Skip to content
The Carter Playground bubble deflates.

Spring is in the air, as there goes the bubble

The deflation of the Carter Playground bubble promises warmer days to come. Photo by Matthew Modoono/Northeastern University

“There it is,” said David Frazier, Northeastern’s senior director of athletic facilities and central event services. 

He was referring to the absence of sound. The power had been shut down, the 10 doors were being opened, and the bright white athletic bubble—a staple of the Northeastern winter—was already beginning to deflate. Its annual removal marks a changing of the seasons, a tradition just three years old.

It was 6:42 a.m. on Tuesday. The Boston campus was mostly asleep. Within the hour, as students, faculty and staff passed by Carter Playground on Columbus Avenue, they would find the 72-foot-high bubble laying flat on the ground like a collapsed dirigible.

Before and after. Photos by Matthew Modoono/Northeastern University

Since January, the bubble opened daily at 6 a.m. and closed at midnight. During those 18 hours per day, it was in use far more often than not by the university community as well as by a variety of youth teams and other users affiliated with the city of Boston. 

Northeastern oversees the bubble as part of its Carter Playground partnership with the city. Every four hours throughout the winter, Frazier’s team had monitored the pressure within the dome—especially on days of heavy snow or rain, which could cause the roof to sag. If enough snow gathered on top, the air pressure was increased to steepen the roof and the heat was turned up to hasten melting.

Workers wasted no time removing more than 10,000 nuts and bolts that held the sections of the dome together. Photo by Matthew Modoono/Northeastern University

“This has been a great resource for the university and the city,” Frazier said. “It’s used pretty much all the time. The city sets a limit of 149 people at one time. You look at this big space and say, ‘Wow, that’s not that many.’ But it’s all about safety and egress, making sure the experience is good for everybody, and that we don’t overcrowd it.”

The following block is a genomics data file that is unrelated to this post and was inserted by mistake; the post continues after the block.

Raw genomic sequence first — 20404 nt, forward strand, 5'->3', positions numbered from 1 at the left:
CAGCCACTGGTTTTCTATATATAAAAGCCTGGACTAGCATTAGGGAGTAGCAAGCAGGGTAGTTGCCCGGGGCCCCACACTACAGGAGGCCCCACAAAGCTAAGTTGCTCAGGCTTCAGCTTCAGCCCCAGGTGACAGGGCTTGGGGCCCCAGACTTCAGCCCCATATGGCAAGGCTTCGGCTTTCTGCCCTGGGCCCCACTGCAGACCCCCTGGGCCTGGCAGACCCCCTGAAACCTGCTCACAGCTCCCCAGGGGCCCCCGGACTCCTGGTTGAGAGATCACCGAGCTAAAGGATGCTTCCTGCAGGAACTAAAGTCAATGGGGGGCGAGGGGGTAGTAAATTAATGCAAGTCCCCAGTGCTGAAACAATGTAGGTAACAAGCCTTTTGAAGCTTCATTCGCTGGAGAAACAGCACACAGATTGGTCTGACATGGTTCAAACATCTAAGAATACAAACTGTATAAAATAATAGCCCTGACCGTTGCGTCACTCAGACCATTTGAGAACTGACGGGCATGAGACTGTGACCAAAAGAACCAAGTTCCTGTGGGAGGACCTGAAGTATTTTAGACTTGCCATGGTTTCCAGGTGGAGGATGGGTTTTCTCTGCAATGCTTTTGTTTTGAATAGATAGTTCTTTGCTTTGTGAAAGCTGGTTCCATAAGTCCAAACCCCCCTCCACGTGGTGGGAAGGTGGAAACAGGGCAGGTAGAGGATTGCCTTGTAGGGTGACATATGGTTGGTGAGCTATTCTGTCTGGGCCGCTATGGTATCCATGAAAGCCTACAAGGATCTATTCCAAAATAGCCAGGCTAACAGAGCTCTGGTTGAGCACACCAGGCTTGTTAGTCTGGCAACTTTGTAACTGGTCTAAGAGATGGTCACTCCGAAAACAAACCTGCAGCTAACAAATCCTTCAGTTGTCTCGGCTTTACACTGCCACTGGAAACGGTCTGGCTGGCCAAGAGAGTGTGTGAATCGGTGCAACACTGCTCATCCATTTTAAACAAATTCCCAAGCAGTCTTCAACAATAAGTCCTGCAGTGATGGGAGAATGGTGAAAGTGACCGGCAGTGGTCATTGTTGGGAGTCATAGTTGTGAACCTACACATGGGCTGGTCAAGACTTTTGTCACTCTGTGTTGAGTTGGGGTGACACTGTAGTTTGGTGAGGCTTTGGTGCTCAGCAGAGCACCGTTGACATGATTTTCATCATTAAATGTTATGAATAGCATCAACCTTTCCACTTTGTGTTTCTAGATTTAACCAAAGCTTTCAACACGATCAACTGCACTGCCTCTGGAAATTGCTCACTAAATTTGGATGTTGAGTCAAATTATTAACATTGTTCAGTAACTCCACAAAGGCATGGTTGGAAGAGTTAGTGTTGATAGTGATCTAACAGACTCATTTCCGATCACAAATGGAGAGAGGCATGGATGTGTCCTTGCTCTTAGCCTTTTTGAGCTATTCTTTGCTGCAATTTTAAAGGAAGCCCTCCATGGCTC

Frazier was hoping to remove the bubble before Sunday afternoon, when the Northeastern men’s lacrosse team plays host to Georgia Tech on the Carter field. The original plan of bringing it down on Monday was postponed because of blustery conditions that might have ripped the deflated roof loose from the foundation and sent it flying.

Tuesday morning arrived with negligible winds of less than 5 mph, according to an anemometer atop a nearby lightpost, and no threat of rain. The eight sections of synthetic fabric, each thickened to a weight of 8,000 pounds, must be dry before being rolled up and put into storage in suburban Boston until next winter.

A large crew met at sunrise to oversee the dismantling—electricians, mechanical engineers, local laborers, contractors, fire safety personnel, a city of Boston liaison, and a Northeastern team that included athletic facilities operational engineer Chris Dintino. ”Our technical guru,” said Frazier.

Photos by Matthew Modoono/Northeastern University

As the air hissed out through the doors, the bubble instantly began to sag over the edges of its foundation, like those few extra pounds of weight drooping over your belt. Inside, the dome was dark and unusually quiet, now that its fan was no longer keeping the space pressurized.

Photo by Matthew Modoono/Northeastern University

Workers circulated the edges of the bubble, loosening the 30 steel cables that keep it anchored. Each cable—up to 400 feet long and weighing 3,000 pounds—would be rolled up and stored in large, reinforced boxes.

Frazier took an elevator to the roof of the Columbus Garage next door to watch the well-orchestrated dismantling. The roof’s midsection dipped first; while the end zones were still deflating, workers were already treading across the flattened white sections, removing more than 10,000 nuts and bolts that knitted them together.

By Tuesday afternoon, the crews were extending and rolling up the last of those sections. Spring was already 17 days old, but as the sun shone upon the green fields it felt very much like the first day.

For media inquiries, please contact media@northeastern.edu.

Photos by Matthew Modoono/Northeastern University

 

Cookies on Northeastern sites

This website uses cookies and similar technologies to understand your use of our website and give you a better experience. By continuing to use the site or closing this banner without changing your cookie settings, you agree to our use of cookies and other technologies. To find out more about our use of cookies and how to change your settings, please go to our Privacy Statement.